However, unlike the previous notification there is no letter telling me that the Friday appointment has been cancelled. Do I assume that Friday's appointment has been cancelled? I have no indication that it has been. This means that I will have to ring them to confirm it is actually a change of date rather than a referral appointment. If I'd booked a day off work to make Friday's appointment and unable to change it to next Tuesday I'd be screwed. So much for putting the patient first.

I know of one constituent who has been denied a hip replacement because she is "too young" to qualify, she is in constant pain can't walk far and would get a longer term benefit from any operation done now and require less prescription drugs. It's nuts even for a cost-benefit analysis nut.

The one common denominator in this. Our GP. At no point have we been let down by him. He knows what the patient requires and the process works well up until that point. It's when "the system" takes over and starts rationing care and resources without focusing on the patient and outcomes that things start going wrong. Basically, I trust my GP to look after my health and to know what's best. I do not trust Trust managers who are bean counters who can only count human-beans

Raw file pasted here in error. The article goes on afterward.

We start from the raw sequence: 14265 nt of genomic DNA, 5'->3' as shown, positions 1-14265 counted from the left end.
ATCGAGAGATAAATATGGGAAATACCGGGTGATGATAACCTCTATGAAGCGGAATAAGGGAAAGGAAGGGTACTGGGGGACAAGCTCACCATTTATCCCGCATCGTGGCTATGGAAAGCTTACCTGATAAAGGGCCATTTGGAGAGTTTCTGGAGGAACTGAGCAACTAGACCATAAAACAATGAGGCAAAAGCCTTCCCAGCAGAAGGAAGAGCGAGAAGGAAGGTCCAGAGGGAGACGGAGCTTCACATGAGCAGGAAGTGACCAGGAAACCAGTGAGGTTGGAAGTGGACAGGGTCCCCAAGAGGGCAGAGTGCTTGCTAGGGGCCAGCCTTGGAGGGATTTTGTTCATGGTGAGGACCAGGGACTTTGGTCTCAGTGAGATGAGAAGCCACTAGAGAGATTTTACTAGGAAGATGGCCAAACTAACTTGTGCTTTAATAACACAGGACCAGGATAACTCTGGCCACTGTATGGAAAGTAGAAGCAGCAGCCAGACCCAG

If you believe Labour, they left the NHS a perfect system, state owned and free at the point of use. Stop laughing at the back.

We have an expensive online booking system that may as well not exist. Hospitals owned by private companies under expensive PFI contracts. Many of the services already contracted out by Labour. Their market system forcing PCTs to stop services and close wards. A £20bn cost for a failed IT system that one of the consortium consultants was sacked for having the temerity to tell Labour that it would never work. I'm sure you can find other websites detailing all their "successes".